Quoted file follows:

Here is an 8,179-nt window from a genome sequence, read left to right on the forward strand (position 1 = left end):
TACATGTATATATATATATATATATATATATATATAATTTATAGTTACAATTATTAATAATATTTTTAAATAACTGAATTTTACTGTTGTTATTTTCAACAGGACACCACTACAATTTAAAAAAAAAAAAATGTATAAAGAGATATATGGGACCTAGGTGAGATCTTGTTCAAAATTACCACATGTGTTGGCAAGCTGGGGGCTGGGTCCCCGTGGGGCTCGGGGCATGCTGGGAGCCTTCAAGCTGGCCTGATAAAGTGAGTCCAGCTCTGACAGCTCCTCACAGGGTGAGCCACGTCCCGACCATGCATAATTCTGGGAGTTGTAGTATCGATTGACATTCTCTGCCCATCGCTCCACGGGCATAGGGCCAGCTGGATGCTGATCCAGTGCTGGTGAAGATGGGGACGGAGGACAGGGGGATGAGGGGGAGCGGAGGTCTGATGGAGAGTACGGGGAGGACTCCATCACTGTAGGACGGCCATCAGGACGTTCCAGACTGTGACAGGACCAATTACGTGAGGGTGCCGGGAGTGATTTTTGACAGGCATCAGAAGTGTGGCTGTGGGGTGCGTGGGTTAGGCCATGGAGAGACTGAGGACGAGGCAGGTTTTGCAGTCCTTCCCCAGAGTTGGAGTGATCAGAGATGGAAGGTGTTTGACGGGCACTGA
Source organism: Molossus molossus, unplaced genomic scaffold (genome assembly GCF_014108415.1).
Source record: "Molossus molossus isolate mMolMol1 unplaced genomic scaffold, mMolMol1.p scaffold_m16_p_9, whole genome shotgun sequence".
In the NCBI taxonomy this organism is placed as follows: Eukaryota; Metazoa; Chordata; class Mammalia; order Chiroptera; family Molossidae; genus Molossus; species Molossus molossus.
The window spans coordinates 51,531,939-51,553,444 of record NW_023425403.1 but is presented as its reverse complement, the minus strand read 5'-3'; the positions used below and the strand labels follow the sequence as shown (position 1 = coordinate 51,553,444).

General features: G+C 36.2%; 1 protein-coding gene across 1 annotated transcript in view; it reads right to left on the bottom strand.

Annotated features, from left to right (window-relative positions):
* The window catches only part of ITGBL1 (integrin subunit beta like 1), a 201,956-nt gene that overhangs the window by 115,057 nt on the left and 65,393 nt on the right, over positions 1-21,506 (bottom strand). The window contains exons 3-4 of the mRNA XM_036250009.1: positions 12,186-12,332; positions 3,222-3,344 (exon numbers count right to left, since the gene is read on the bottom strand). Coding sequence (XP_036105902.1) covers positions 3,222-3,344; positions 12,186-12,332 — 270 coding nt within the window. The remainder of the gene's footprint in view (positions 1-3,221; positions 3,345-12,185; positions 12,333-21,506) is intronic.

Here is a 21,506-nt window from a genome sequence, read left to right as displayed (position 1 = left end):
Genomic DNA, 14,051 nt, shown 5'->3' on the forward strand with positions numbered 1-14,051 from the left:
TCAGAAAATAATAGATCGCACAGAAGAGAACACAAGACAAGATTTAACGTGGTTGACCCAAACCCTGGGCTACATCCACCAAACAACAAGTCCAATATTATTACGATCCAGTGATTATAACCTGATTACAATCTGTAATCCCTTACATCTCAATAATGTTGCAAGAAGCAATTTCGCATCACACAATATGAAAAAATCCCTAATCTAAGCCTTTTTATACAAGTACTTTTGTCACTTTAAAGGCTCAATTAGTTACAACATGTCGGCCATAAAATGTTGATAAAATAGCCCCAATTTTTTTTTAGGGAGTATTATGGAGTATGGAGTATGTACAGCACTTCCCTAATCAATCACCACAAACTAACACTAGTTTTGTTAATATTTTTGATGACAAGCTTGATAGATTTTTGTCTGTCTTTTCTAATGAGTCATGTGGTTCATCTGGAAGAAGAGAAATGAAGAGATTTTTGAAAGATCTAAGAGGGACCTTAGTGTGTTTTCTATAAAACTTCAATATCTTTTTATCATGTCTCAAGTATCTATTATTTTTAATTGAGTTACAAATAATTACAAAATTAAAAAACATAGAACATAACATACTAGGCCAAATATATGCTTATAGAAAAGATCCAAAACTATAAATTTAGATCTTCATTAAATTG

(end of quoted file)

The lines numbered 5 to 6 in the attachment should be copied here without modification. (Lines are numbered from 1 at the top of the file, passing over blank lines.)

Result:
In the NCBI taxonomy this organism is placed as follows: Eukaryota; Metazoa; Chordata; class Mammalia; order Chiroptera; family Molossidae; genus Molossus; species Molossus molossus.
The window spans coordinates 51,531,939-51,553,444 of record NW_023425403.1 but is presented as its reverse complement, the minus strand read 5'-3'; the positions used below and the strand labels follow the sequence as shown (position 1 = coordinate 51,553,444).